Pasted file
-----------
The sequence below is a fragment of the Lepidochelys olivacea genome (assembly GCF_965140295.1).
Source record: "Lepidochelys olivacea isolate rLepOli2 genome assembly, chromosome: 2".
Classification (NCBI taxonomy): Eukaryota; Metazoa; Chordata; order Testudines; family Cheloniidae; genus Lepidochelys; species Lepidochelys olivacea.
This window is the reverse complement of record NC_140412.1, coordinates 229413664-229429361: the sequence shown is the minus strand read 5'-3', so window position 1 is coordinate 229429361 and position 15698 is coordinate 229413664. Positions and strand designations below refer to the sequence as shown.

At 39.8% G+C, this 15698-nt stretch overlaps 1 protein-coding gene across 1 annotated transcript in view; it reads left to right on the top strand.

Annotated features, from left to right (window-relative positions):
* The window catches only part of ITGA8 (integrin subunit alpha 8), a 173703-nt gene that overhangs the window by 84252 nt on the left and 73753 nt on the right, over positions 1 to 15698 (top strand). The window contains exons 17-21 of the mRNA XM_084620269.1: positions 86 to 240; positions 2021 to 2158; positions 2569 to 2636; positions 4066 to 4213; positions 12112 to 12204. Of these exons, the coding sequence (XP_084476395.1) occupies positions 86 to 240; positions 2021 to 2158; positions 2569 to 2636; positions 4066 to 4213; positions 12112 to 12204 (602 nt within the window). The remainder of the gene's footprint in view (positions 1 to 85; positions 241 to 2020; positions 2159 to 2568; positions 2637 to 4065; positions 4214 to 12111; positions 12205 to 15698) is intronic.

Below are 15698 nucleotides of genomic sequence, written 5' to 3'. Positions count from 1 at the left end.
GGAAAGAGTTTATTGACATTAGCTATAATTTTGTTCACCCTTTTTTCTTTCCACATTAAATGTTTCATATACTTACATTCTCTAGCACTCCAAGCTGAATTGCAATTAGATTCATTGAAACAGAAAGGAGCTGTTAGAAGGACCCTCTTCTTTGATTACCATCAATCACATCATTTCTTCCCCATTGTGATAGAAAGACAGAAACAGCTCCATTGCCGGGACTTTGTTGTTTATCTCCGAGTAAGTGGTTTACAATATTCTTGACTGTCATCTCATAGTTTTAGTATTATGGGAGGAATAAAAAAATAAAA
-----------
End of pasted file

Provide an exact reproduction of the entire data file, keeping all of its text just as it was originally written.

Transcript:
The sequence below is a fragment of the Lepidochelys olivacea genome (assembly GCF_965140295.1).
Source record: "Lepidochelys olivacea isolate rLepOli2 genome assembly, chromosome: 2".
Classification (NCBI taxonomy): Eukaryota; Metazoa; Chordata; order Testudines; family Cheloniidae; genus Lepidochelys; species Lepidochelys olivacea.
This window is the reverse complement of record NC_140412.1, coordinates 229413664-229429361: the sequence shown is the minus strand read 5'-3', so window position 1 is coordinate 229429361 and position 15698 is coordinate 229413664. Positions and strand designations below refer to the sequence as shown.

At 39.8% G+C, this 15698-nt stretch overlaps 1 protein-coding gene across 1 annotated transcript in view; it reads left to right on the top strand.

Annotated features, from left to right (window-relative positions):
* The window catches only part of ITGA8 (integrin subunit alpha 8), a 173703-nt gene that overhangs the window by 84252 nt on the left and 73753 nt on the right, over positions 1 to 15698 (top strand). The window contains exons 17-21 of the mRNA XM_084620269.1: positions 86 to 240; positions 2021 to 2158; positions 2569 to 2636; positions 4066 to 4213; positions 12112 to 12204. Of these exons, the coding sequence (XP_084476395.1) occupies positions 86 to 240; positions 2021 to 2158; positions 2569 to 2636; positions 4066 to 4213; positions 12112 to 12204 (602 nt within the window). The remainder of the gene's footprint in view (positions 1 to 85; positions 241 to 2020; positions 2159 to 2568; positions 2637 to 4065; positions 4214 to 12111; positions 12205 to 15698) is intronic.

Below are 15698 nucleotides of genomic sequence, written 5' to 3'. Positions count from 1 at the left end.
GGAAAGAGTTTATTGACATTAGCTATAATTTTGTTCACCCTTTTTTCTTTCCACATTAAATGTTTCATATACTTACATTCTCTAGCACTCCAAGCTGAATTGCAATTAGATTCATTGAAACAGAAAGGAGCTGTTAGAAGGACCCTCTTCTTTGATTACCATCAATCACATCATTTCTTCCCCATTGTGATAGAAAGACAGAAACAGCTCCATTGCCGGGACTTTGTTGTTTATCTCCGAGTAAGTGGTTTACAATATTCTTGACTGTCATCTCATAGTTTTAGTATTATGGGAGGAATAAAAAAATAAAA